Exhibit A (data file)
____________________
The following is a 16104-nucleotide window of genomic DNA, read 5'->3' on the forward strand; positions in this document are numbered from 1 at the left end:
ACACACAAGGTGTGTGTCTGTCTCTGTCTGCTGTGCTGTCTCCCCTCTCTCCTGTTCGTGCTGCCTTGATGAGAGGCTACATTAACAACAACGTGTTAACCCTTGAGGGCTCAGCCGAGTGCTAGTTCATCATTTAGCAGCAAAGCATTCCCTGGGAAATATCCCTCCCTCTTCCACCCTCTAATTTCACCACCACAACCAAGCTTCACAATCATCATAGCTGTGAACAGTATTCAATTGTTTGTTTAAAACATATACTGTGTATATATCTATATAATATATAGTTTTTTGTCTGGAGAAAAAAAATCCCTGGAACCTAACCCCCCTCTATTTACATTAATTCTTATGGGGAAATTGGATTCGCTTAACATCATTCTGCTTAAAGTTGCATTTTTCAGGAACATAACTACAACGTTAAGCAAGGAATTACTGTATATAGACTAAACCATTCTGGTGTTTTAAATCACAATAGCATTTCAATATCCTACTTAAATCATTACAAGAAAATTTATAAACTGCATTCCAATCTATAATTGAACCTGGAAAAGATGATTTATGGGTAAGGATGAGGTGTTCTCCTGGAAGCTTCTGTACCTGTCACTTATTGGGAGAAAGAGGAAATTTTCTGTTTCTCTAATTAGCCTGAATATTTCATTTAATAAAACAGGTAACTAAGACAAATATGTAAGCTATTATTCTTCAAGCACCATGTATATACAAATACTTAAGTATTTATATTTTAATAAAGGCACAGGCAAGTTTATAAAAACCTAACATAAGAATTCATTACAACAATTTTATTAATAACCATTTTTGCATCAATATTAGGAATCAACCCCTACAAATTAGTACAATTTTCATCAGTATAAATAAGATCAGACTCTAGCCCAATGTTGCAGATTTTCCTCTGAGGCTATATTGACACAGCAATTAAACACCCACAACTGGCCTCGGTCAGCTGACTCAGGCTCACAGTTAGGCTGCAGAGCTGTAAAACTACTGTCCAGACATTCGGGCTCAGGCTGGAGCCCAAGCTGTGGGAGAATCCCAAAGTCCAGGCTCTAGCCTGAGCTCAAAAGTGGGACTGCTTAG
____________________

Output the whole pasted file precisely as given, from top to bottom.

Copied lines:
The following is a 16104-nucleotide window of genomic DNA, read 5'->3' on the forward strand; positions in this document are numbered from 1 at the left end:
ACACACAAGGTGTGTGTCTGTCTCTGTCTGCTGTGCTGTCTCCCCTCTCTCCTGTTCGTGCTGCCTTGATGAGAGGCTACATTAACAACAACGTGTTAACCCTTGAGGGCTCAGCCGAGTGCTAGTTCATCATTTAGCAGCAAAGCATTCCCTGGGAAATATCCCTCCCTCTTCCACCCTCTAATTTCACCACCACAACCAAGCTTCACAATCATCATAGCTGTGAACAGTATTCAATTGTTTGTTTAAAACATATACTGTGTATATATCTATATAATATATAGTTTTTTGTCTGGAGAAAAAAAATCCCTGGAACCTAACCCCCCTCTATTTACATTAATTCTTATGGGGAAATTGGATTCGCTTAACATCATTCTGCTTAAAGTTGCATTTTTCAGGAACATAACTACAACGTTAAGCAAGGAATTACTGTATATAGACTAAACCATTCTGGTGTTTTAAATCACAATAGCATTTCAATATCCTACTTAAATCATTACAAGAAAATTTATAAACTGCATTCCAATCTATAATTGAACCTGGAAAAGATGATTTATGGGTAAGGATGAGGTGTTCTCCTGGAAGCTTCTGTACCTGTCACTTATTGGGAGAAAGAGGAAATTTTCTGTTTCTCTAATTAGCCTGAATATTTCATTTAATAAAACAGGTAACTAAGACAAATATGTAAGCTATTATTCTTCAAGCACCATGTATATACAAATACTTAAGTATTTATATTTTAATAAAGGCACAGGCAAGTTTATAAAAACCTAACATAAGAATTCATTACAACAATTTTATTAATAACCATTTTTGCATCAATATTAGGAATCAACCCCTACAAATTAGTACAATTTTCATCAGTATAAATAAGATCAGACTCTAGCCCAATGTTGCAGATTTTCCTCTGAGGCTATATTGACACAGCAATTAAACACCCACAACTGGCCTCGGTCAGCTGACTCAGGCTCACAGTTAGGCTGCAGAGCTGTAAAACTACTGTCCAGACATTCGGGCTCAGGCTGGAGCCCAAGCTGTGGGAGAATCCCAAAGTCCAGGCTCTAGCCTGAGCTCAAAAGTGGGACTGCTTAG